Harold P. Gilmour
Harold Parker Gilmour (19 March 1903 – 16 April 1969) was a volunteer Antarctic explorer, at $1 per annum, for the 1939–1941 Byrd Polar Expedition to Antarctica, as part of the United States Antarctic Service (USAS). Mount Gilmour, located in Antarctica, is named in his honor.
Role as an explorer in the Byrd Antarctic Expedition 1939–1941
Harold P. Gilmour, "Gil", was the Administrative Assistant to the Expedition Commander, Rear Admiral Richard E. Byrd and was the official Recorder and Historian for the Expedition. To this extent, Gilmour made a daily official journal of all events, from the day they set sail on the USMS North Star on 21 Nov 1939 from the Navy Yard Pier 41 in Philadelphia, Pennsylvania. to the day they returned in 1941. The vessel had originally set sail from Boston on 15 Nov 1939 after months of preparation for the voyage to Antarctica. The stop in Philadelphia was to load two planes on board. One was a single-engine Beechcraft to be used together with the Snow Cruiser, and the other was a twin-engine Condor to be used at the West Base for geological exploratory flights. Gilmour's recordings have been deposited in the National Archives in Washington, D.C.. Gilmour also made a parallel, unofficial journal of all daily events that is much more comprehensive and covers more personal aspects of the Expedition members ordeals during their time as part of this Expedition. This unofficial journal is in the hands of Gilmour's children.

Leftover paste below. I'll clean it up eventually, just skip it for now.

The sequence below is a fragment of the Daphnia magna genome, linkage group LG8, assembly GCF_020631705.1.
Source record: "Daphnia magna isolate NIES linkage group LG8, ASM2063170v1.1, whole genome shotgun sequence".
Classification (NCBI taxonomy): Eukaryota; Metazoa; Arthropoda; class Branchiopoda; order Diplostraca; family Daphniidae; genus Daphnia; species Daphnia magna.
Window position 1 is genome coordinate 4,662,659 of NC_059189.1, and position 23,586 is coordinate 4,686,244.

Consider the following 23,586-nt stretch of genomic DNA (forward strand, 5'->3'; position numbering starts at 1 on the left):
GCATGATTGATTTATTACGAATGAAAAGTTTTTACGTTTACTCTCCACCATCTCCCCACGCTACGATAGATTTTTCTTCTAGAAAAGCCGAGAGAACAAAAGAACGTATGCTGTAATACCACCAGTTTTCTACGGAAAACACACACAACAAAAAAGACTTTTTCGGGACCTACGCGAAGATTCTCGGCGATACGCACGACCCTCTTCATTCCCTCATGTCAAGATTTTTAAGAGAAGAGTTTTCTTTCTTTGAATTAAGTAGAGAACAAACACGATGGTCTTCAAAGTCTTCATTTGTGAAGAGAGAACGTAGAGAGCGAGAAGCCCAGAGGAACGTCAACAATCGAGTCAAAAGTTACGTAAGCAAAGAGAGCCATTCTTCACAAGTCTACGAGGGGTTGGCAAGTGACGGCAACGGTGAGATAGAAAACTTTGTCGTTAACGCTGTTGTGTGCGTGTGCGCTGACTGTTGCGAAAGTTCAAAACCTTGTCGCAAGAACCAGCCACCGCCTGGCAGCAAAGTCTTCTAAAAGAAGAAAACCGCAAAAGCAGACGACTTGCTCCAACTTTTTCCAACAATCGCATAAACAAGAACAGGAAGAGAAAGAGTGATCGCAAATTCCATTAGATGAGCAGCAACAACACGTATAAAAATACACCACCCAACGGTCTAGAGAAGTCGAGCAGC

Born in Lynn, Massachusetts, Gilmour enlisted in the Navy as a teenager and was subsequently Honorably Discharged. When Gilmour was in his mid-thirties, he decided to switch gears and seek adventure and he volunteered for the United States Antarctic Service (USAS) to participate as an explorer in the 1939–1941 Expedition to the South Pole. He was assigned to Little America III – the West Base. During the long 1940 winter night, a Geological Party Expedition of four men was organized at the West Base and they prepared for the extremely long sledging trek on board two dog sleds to the Edsel Ford Ranges. The four-man party was composed of Lawrence A. Warner, leader and geologist, Charles F. Passel, geologist and radio operator, Harold P. Gilmour "Gil", recorder and collector of biological specimens and Loran Wells "Joe", photographer and observer. The extensive Warpasgiljo Glacier was discovered and named for these four members (WARner + PASsel + GILmour + JOe) of the Geological Party Expedition.